In the case of our test drive, the roads were a mixture of tight and slick, sweeping and drenched, with plenty of scope to verify the 9.3sec 0-62mph sprint time between bends – hardly rapid but far from dull – and tackle bends enthusiastically. This being Mazda’s least overtly sporting car, dynamic verve is hardly going to be the factor that nabs the bulk of buyers, but even in this prevailingly sensible and staid segment, there’s got to be room to cut loose occasionally.
There’s a fair bit of lean to contend with, obviously, even when not going for it – but for the most part, the CX-5 feels well tied down and predictably composed. The steering becomes perceptibly weightier off centre and torque-vectoring trickery makes it possible to almost pivot through tight corners at speed, but at all times, there’s a sense of disengagement between the thin-rimmed steering wheel and the front wheels, and it quickly becomes clear that although the CX-5 is more inspiring to pilot through the twisties than its competitors might be, this is not a car that will tempt you out of bed for a blast before the kids get up. But you didn’t expect it to be, so that’s fine.
Sport mode, added as part of the newly integrated Mi-Drive powertrain management system, makes everything a bit louder and redder for that artificially enhanced sporting experience, which only begins to feel slightly less synthetic with the gearbox operated manually through the column-mounted paddles. In this scenario, the Mazda manages to entertain beyond what might be considered the bare minimum, but the bar – let’s remember – is not a high one to clear in this regard. The four-wheel-drive range-topper also gets an Off-road mode for peace of mind and ease of use over more challenging terrain, although it may as well be called ‘Football Practice’ mode and reserved exclusively for Sunday mornings.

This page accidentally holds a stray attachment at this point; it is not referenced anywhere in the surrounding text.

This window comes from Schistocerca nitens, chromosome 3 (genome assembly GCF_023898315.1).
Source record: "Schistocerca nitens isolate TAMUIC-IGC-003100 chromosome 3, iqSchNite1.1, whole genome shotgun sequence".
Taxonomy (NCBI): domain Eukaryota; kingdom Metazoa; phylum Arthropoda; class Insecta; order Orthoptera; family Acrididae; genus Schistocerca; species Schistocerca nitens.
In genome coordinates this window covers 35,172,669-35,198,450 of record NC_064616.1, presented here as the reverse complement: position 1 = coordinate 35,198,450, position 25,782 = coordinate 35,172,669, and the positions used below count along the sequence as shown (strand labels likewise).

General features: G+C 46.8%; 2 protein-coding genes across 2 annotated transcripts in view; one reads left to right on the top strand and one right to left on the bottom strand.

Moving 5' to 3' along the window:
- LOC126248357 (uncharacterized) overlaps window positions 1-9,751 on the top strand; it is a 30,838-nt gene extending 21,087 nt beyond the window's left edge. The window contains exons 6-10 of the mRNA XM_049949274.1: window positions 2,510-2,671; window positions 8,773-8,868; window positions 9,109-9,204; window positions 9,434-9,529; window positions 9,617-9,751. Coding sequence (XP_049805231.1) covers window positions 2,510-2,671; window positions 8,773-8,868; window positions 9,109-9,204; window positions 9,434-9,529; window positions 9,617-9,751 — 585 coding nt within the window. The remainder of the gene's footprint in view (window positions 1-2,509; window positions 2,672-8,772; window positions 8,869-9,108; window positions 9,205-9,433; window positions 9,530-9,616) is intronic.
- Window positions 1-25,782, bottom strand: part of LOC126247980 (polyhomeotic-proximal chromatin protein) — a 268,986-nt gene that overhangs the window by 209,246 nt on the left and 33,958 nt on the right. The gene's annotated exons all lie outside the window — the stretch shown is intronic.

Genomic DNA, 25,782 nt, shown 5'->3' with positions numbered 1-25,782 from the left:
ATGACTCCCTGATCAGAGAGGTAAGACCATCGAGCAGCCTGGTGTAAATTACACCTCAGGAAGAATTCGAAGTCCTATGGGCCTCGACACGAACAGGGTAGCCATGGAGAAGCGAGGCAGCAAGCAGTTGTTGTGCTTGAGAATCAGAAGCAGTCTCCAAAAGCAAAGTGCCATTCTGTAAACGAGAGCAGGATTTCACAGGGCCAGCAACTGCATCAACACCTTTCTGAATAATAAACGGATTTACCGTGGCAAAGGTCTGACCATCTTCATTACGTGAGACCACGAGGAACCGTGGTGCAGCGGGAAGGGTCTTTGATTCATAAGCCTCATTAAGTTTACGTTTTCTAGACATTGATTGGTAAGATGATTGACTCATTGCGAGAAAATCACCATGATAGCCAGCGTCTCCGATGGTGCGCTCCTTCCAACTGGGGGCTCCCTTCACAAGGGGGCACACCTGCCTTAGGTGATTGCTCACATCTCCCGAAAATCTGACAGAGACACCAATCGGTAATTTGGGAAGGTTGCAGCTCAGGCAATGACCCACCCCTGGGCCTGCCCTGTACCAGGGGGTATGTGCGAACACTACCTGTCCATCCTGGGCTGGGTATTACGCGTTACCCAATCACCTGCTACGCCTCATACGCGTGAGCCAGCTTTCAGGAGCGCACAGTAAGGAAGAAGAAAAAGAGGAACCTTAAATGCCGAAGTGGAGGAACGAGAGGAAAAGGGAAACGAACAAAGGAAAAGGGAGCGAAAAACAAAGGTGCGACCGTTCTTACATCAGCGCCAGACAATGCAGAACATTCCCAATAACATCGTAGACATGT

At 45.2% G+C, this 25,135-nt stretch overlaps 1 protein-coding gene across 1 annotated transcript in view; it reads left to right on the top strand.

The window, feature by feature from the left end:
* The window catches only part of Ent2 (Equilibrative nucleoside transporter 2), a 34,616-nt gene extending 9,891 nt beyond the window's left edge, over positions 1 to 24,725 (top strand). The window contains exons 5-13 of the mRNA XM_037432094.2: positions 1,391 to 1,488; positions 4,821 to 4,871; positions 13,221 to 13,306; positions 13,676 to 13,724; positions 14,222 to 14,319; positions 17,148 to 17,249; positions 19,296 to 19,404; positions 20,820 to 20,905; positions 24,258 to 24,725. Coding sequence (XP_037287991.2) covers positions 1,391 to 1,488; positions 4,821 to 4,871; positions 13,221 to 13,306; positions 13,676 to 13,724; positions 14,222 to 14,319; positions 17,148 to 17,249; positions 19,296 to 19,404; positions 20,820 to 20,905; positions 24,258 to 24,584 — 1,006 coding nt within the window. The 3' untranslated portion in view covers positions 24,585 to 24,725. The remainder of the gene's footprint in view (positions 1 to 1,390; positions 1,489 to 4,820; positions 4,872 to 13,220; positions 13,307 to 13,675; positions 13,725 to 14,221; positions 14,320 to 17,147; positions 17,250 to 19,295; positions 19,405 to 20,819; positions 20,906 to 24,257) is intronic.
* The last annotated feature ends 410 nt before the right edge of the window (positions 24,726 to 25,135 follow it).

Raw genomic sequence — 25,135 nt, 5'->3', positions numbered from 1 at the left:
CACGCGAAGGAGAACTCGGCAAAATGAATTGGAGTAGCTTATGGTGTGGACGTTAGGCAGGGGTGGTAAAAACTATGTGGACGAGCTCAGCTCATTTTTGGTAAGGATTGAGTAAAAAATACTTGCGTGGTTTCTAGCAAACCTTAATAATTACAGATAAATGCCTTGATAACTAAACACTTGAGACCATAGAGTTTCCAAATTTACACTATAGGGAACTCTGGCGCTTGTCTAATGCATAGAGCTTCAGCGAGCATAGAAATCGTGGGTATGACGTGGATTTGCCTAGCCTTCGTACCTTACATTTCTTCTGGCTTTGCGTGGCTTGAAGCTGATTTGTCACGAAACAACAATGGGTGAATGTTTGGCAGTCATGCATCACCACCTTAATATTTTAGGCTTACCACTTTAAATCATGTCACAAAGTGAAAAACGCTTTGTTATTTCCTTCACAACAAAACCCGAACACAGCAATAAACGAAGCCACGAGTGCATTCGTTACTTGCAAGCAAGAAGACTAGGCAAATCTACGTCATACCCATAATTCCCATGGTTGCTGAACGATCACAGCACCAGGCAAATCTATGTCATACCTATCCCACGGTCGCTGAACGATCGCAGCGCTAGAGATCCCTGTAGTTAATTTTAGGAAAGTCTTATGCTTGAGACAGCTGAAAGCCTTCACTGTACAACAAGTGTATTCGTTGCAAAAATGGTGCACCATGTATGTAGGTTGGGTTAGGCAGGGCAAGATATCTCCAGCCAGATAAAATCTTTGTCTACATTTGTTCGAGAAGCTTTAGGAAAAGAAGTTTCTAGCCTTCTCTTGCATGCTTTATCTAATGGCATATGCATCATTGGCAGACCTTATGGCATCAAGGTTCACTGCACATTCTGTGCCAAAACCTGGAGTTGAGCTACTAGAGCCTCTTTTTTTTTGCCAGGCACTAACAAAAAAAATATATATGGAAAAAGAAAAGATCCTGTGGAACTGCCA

The CX-5 is at its best in day-to-day driving scenarios, rolling smoothly and quietly over all but the most chasmic of imperfections, and dependably maintaining grip at each end when the going gets greasy. Gripes extend to a vibration through the steering wheel and seat base over crumbly Tarmac and a noticeable amount of tyre and wind roar at speed, but neither of these overly blights the driving experience and the CX-5 is a capable tourer, irrespective of specification.